"Over and over at the Tenants Union, we're hearing that tenants are entering into lease agreements with landlords who [the tenant doesn't know] are already behind in their mortgage payments," Thomas says. With many tenants unable to get back their deposit or last month's rent, she says, "we're getting panicked calls from tenants asking, 'What do I do?'"
An unsponsored bill that the Tenants Union is working on would allow renters to break their leases, stay the full term or, at the very least, provide 45 to 90 days to move -- a particularly thorny issue, Thomas says, for low-income tenants who rely on federal Section 8 rental vouchers, which they can lose if they don't get the landlord's permission to break the lease.
To address cases where a landlord files eviction papers through no fault of the tenant's, the Washington State Coalition for the Homeless is also seeking a sponsor for a bill that would prevent such filings from popping up in court databases, protecting tenants from misleading background checks that could keep them from being accepted as a renter in the future. The coalition is also seeking to make credit checks "portable," so that applicants looking for an apartment only have to pay the $25 to $35 fee once in a given search.
Among other new legislation in the works:
* Discharge Planning. The Washington State Coalition for the Homeless is looking to plug a hole that foster youth, mental patients and former inmates fall into when they leave state custody with nowhere to go. To stop people from being released to the streets, the coalition wants the Department of Social and Health Services and the Department of Corrections to start tracking the housing status of former wards or inmates and develop a plan for how to house them in the future -- a proposed bill still in search of a sponsor.
* Gender Discrimination. Sen. Jeanne Kohl-Welles, D-Seattle, and Rep. Christine Rolfes, D-Bainbridge Island, plan to introduce legislation requiring equal treatment for female athletes in government-funded recreation programs. The law is needed, says the ACLU of Washington's Doug Honig, because the landmark Title IX anti-discrimination law passed by Congress in 1972 applies only to public schools, not community athletics.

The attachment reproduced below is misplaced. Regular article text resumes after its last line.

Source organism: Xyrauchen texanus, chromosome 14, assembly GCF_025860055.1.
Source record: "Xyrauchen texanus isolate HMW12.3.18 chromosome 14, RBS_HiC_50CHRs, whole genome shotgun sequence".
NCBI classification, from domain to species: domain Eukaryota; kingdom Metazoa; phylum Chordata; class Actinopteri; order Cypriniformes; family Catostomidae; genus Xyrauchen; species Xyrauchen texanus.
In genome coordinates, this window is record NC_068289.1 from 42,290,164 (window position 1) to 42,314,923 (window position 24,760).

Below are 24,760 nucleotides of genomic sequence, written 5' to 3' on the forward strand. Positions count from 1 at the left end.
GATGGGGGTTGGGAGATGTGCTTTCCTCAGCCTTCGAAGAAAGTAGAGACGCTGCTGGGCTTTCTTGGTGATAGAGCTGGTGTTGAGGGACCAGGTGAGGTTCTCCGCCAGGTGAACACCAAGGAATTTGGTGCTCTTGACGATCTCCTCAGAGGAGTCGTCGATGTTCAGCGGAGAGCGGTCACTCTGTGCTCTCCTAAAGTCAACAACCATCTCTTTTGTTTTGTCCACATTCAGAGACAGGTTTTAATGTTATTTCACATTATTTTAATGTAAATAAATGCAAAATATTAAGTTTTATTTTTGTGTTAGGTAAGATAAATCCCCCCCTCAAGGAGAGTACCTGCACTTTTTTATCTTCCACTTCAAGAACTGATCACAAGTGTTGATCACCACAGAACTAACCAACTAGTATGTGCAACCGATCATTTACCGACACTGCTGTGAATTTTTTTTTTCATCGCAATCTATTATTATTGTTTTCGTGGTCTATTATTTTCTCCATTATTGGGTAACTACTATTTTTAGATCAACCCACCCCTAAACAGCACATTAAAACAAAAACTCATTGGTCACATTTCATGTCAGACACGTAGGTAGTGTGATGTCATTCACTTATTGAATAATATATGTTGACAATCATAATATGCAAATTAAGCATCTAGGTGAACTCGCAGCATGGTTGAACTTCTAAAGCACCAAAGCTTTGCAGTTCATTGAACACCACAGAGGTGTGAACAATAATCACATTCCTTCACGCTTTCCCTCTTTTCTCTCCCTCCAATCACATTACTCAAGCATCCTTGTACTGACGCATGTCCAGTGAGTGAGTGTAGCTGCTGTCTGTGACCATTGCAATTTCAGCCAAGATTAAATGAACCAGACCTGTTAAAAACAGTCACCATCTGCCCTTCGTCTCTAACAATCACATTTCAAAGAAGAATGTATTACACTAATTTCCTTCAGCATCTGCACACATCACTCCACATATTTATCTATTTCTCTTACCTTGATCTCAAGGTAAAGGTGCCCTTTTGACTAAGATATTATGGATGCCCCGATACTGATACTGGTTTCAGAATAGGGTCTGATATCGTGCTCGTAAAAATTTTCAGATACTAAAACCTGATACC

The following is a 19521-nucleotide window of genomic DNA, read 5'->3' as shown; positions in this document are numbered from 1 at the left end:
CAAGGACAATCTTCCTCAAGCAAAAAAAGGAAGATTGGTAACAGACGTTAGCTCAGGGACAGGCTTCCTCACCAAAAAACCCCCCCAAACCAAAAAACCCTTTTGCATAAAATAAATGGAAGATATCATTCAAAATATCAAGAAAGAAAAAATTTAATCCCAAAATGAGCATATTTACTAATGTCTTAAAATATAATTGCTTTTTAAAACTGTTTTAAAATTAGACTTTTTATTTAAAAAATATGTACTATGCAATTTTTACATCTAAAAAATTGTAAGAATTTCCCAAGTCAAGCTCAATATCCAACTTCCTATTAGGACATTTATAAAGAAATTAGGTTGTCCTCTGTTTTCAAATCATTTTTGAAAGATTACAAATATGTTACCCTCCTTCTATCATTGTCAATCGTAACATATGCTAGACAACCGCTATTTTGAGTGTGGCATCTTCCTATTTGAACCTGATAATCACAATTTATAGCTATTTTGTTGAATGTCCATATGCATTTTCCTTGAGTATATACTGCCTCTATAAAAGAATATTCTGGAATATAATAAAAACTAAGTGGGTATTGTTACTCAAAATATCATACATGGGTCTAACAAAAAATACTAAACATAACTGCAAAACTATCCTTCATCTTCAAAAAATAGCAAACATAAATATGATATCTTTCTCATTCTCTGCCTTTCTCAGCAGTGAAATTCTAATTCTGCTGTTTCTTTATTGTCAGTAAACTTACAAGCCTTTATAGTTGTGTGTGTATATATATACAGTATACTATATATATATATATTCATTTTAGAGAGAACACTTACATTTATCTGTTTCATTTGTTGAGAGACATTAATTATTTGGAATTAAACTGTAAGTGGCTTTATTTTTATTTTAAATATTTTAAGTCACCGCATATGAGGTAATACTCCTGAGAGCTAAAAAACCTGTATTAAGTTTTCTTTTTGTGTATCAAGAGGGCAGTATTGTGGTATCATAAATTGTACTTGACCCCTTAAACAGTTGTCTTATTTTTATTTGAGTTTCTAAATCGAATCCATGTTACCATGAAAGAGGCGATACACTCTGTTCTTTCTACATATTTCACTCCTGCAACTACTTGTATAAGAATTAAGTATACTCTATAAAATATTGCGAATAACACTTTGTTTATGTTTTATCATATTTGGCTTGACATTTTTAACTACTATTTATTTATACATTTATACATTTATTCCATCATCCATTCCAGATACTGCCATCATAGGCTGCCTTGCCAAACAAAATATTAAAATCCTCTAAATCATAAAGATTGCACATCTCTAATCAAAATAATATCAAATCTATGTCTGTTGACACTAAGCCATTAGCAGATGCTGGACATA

Returning issues or legislation:
* Paid Family Leave and Working Families Tax Rebate. Passed in 2007 and 2008, respectively, both remain unfunded mandates with poor prospects in the current legislature, advocates say. The tax rebate promised lower-income families a state refund check equal to 10 percent of their federal Earned Income Tax Credit. Paid family leave is supposed to pay $250 a week for up to five weeks for parents to care for a newborn or adopted child, but the legislature never passed the proposed source of funding -- a payroll contribution from workers of roughly $1 a week.
Lawmakers did allocate $6.2 million to set up the program, which was slated to start in October this year. But in the wake of the governor's state spending freeze, says Marilyn Watkins, policy director for the Economic Opportunity Institute, what's left of the $6.2 million of that money (roughly $4.5 million) is now in limbo. In the meantime, Watkins says, President-elect Barack Obama has pledged $1.5 billion to states to start paid family leave -- money Washington won't get, she says, if lawmakers don't rescue the program.
* Payday Loans, Income Discrimination and Voting Rights Restoration. The Statewide Poverty Action Network continues to seek an interest-rate cap of 36 percent on payday loans; the Tenants Union is taking another swing at making it illegal for landlords to discriminate based on income sources such as welfare or disability; and the ACLU of Washington is again pushing automatic restoration of voting rights for those who are exiting jail or prison but still have financial obligations to the legal system. "It would end the practice," says the ACLU's Doug Honig, "of tying voting to financial means."